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Discussion Starter · #1 ·
Not sure I'm in the right forum section for this. Finally got the 33 Willys into the nines on the 1/4 mile but it is pulling to the right until just past the 1/8 mile. Running 14.5 lbs in left rear and 15 lbs in right rear. It has a 3 link rear. It's not real bad but not going straight.
Blown 434, TH400, 9" Ford, 4:11, 29.5 MT drag radials, 2464 lbs.
Any ideas?
 

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Have you measured the circumference of each tire? Does the rear diff have a spool in it? A friend with a 7 second 1/4 mile 1966 Nova on 10.5 slicks, he would fine tune his car with 4 link with a 1/2 turn on 1 of the four links to dial in how straight the car ran , how equal it carried the front tires off the surface
 

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You need to do a couple of things. I would check the straightness of the rear axle. You can use a plumb bob and string to drop marks on the garage floor using masking tape and a pen. I would drop one from both sides of the brake drum or disc rotor and do this on both sides of the car. Ideally the measurements from one side of the rear to the other should be exactly equal. Anything more than a 1/16" could be a problem. With that done and the rear is okay, you should triangulate the car to make sure it is square. You find the center of the car between the front spindles, then measure back to an identical point on each side of the rear - I normally like to drop new marks from the center of the axles. It is also a good idea to make yourself a drawing and write down the measurements - if you ever do it again you will have reference information.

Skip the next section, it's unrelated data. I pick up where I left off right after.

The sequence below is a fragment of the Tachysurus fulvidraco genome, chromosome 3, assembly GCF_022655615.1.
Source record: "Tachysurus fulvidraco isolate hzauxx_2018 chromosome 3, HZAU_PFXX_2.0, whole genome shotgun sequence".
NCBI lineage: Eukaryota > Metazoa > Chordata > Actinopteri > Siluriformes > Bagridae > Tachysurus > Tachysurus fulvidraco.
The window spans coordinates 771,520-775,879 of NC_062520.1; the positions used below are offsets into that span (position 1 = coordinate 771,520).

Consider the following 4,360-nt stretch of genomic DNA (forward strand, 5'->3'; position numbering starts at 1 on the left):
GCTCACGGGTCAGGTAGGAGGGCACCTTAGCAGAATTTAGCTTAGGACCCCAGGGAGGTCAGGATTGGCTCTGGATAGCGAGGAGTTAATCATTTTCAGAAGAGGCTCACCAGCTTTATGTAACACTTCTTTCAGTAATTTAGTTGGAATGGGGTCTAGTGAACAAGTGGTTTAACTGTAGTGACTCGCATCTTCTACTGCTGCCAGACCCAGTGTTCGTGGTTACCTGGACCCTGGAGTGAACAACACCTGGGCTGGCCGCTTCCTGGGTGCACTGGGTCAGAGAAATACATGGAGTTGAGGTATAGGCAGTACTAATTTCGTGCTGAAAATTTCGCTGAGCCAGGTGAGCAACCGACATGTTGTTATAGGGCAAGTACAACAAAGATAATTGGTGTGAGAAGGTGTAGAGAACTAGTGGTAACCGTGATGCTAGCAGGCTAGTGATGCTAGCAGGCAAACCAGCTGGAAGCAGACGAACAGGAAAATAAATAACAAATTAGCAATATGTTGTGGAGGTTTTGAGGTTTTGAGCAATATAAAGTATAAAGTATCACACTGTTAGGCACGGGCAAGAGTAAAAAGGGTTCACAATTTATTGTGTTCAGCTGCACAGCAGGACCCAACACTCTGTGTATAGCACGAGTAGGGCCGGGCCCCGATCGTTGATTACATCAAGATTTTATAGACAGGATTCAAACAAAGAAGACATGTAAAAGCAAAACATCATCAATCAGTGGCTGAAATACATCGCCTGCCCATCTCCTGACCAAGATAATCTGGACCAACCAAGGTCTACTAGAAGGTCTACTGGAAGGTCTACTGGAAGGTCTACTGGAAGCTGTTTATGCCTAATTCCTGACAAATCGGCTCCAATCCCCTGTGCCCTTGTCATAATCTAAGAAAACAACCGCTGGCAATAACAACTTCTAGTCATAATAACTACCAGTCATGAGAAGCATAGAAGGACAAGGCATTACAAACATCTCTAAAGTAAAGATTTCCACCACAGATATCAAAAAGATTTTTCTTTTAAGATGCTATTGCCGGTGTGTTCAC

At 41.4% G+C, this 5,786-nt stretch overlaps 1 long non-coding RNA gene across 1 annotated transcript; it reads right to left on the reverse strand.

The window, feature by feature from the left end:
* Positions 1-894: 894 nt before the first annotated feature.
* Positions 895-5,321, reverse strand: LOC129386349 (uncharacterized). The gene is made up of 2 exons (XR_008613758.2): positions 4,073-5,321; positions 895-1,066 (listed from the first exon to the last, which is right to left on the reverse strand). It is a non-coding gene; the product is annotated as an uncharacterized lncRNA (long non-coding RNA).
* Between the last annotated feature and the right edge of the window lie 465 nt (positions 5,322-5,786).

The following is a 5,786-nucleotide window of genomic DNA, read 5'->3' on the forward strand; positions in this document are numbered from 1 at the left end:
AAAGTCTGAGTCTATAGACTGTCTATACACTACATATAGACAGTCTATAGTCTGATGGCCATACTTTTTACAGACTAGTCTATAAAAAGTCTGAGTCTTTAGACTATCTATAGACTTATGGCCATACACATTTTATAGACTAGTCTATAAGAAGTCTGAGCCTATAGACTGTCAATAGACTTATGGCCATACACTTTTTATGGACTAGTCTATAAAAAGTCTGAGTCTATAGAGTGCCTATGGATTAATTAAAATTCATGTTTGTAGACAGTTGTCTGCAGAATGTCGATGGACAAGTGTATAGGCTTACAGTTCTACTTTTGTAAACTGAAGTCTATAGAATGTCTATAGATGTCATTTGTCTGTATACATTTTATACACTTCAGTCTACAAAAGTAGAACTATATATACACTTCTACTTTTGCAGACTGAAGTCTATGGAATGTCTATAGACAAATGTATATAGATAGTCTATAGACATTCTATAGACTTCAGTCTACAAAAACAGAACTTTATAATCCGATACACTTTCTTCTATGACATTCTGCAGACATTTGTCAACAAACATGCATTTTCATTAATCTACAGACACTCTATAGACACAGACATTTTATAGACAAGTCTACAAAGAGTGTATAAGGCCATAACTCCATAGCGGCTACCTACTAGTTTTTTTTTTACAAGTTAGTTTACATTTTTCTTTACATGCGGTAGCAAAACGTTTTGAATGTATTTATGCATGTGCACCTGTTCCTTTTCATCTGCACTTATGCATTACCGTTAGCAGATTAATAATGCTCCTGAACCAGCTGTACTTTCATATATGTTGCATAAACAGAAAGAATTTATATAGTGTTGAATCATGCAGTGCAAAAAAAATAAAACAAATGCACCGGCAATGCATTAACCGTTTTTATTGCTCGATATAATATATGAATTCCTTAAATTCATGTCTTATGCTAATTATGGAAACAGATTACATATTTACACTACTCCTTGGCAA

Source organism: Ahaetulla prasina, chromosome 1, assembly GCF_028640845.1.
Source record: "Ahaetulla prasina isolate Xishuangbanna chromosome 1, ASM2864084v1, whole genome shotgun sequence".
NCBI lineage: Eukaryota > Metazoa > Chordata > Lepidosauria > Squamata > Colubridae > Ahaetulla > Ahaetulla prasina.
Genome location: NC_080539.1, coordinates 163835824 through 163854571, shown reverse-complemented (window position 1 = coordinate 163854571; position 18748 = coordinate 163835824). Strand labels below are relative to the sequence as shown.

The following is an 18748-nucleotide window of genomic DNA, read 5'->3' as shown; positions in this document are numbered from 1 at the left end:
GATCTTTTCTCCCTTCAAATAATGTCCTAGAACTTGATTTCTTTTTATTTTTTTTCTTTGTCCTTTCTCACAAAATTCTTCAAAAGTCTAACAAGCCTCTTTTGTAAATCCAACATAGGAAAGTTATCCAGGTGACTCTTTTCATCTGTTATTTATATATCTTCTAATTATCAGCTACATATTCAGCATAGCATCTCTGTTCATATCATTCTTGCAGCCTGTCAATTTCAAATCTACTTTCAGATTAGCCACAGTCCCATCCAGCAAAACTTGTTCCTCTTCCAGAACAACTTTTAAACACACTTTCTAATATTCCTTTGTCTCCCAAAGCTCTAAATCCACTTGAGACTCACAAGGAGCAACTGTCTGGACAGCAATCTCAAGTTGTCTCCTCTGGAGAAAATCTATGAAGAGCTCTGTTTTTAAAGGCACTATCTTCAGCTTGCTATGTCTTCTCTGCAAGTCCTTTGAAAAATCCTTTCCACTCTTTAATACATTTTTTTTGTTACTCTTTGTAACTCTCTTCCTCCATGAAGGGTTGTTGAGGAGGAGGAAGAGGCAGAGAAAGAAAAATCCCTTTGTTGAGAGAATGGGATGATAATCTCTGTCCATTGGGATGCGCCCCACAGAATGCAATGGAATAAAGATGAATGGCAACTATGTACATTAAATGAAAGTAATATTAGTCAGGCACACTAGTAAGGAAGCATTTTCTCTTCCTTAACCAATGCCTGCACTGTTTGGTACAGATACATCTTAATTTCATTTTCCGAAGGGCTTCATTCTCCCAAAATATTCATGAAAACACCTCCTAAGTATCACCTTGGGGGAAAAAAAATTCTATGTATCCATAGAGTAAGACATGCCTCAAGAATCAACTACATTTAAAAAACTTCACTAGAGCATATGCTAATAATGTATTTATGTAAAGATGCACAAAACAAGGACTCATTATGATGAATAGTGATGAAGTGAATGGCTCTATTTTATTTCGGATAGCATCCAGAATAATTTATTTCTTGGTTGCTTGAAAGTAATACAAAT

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Discussion Starter · #4 ·
Have you measured the circumference of each tire? Does the rear diff have a spool in it? A friend with a 7 second 1/4 mile 1966 Nova on 10.5 slicks, he would fine tune his car with 4 link with a 1/2 turn on 1 of the four links to dial in how straight the car ran , how equal it carried the front tires off the surface
Haven't measured the tires, It is a spool, It's a 3 link.
 

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Get a buddy or two.

Have them take videos of the thing leaving. From the drivers and passenger sides.

Compare at slow frame rate.

Look at the entire car as it leaves to see if one side is compressing or unloading (body to tire) before the other.

After checking go and make adjustments writing down those adjustments then taking more videos of both sides.
 

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It's not pulling to the right, it is pushing to the right.....the rear left side tire has more traction, or more circumference.
Only a front wheel drive car could pull to one side under power ..... a rear drive car you are being pushed off course by the opposite side rear tire having more traction or more roll-out.

Why are you running less pressure on the left rear??

i'll second the plan Chasracer put forth...make sure the car/axle is square first thing.
 

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Discussion Starter · #7 ·
It's not pulling to the right, it is pushing to the right.....the rear left side tire has more traction, or more circumference.